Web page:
Emergent species are rooted in soil beneath the surface of the water, but have a portion of their stem and leaves growing above the water. Where emergent plants occur together in a community, it is called a marsh.
Marshes occur throughout Minnesota, typically along the margins of lakes and slow-moving streams or in shallow ponds. Cattails (Typha latifolia and Typha angustifolia) are the most common and abundant marsh species in Minnesota and can spread through underground stems to form dense stands.
But even in dense cattail stands there will be a diversity of other plant species, including swamp milkweed (Asclepias incarnata), northern marsh fern (Thelypteris palustris), and marsh skullcap (Scutellaria galericulata).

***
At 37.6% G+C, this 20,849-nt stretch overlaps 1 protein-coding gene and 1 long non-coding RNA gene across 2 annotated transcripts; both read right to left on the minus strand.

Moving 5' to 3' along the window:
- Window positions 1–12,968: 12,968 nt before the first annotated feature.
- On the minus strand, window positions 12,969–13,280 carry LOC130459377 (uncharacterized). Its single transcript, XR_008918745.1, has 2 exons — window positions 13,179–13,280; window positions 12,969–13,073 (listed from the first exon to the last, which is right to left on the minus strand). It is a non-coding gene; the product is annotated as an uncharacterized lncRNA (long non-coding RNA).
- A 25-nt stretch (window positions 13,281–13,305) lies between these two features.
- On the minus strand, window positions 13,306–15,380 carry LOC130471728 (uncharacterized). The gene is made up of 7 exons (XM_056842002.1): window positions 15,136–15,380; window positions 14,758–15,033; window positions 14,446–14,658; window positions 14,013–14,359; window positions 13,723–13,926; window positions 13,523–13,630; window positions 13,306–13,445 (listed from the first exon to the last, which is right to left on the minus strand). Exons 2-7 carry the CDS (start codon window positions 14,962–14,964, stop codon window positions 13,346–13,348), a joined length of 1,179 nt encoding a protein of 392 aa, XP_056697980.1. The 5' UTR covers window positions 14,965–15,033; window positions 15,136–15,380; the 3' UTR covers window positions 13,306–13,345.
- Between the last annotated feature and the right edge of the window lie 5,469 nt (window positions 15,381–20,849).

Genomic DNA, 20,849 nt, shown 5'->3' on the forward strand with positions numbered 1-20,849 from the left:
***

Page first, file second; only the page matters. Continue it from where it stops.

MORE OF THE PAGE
Cattails can be uprooted by strong waves, so they rarely grow on the east side of large lakes where wave action is often severe. They usually do best in quiet bays or on smaller lakes. Muskrats will also uproot cattails to dine on the starchy tubers, but if the cattail stand is vigorous, muskrats will not usually deplete it.